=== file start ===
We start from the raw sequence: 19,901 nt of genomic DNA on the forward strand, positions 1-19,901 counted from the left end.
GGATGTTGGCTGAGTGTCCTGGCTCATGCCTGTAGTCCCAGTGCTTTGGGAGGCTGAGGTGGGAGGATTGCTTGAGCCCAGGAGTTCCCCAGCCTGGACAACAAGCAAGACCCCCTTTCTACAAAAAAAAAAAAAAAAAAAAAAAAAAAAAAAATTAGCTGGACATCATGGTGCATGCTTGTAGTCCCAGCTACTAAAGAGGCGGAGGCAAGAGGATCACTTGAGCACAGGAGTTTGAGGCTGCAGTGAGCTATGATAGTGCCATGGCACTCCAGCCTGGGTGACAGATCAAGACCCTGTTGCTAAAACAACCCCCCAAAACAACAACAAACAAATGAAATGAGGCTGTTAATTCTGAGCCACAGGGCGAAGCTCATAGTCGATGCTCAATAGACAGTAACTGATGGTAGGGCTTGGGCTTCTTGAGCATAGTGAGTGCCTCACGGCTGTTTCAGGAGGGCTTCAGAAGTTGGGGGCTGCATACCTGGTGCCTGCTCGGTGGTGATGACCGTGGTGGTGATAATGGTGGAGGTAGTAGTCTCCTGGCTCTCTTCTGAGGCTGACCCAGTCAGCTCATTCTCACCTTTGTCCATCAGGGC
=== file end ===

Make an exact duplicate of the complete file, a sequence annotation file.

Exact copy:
We start from the raw sequence: 19,901 nt of genomic DNA on the forward strand, positions 1-19,901 counted from the left end.
GGATGTTGGCTGAGTGTCCTGGCTCATGCCTGTAGTCCCAGTGCTTTGGGAGGCTGAGGTGGGAGGATTGCTTGAGCCCAGGAGTTCCCCAGCCTGGACAACAAGCAAGACCCCCTTTCTACAAAAAAAAAAAAAAAAAAAAAAAAAAAAAAAATTAGCTGGACATCATGGTGCATGCTTGTAGTCCCAGCTACTAAAGAGGCGGAGGCAAGAGGATCACTTGAGCACAGGAGTTTGAGGCTGCAGTGAGCTATGATAGTGCCATGGCACTCCAGCCTGGGTGACAGATCAAGACCCTGTTGCTAAAACAACCCCCCAAAACAACAACAAACAAATGAAATGAGGCTGTTAATTCTGAGCCACAGGGCGAAGCTCATAGTCGATGCTCAATAGACAGTAACTGATGGTAGGGCTTGGGCTTCTTGAGCATAGTGAGTGCCTCACGGCTGTTTCAGGAGGGCTTCAGAAGTTGGGGGCTGCATACCTGGTGCCTGCTCGGTGGTGATGACCGTGGTGGTGATAATGGTGGAGGTAGTAGTCTCCTGGCTCTCTTCTGAGGCTGACCCAGTCAGCTCATTCTCACCTTTGTCCATCAGGGC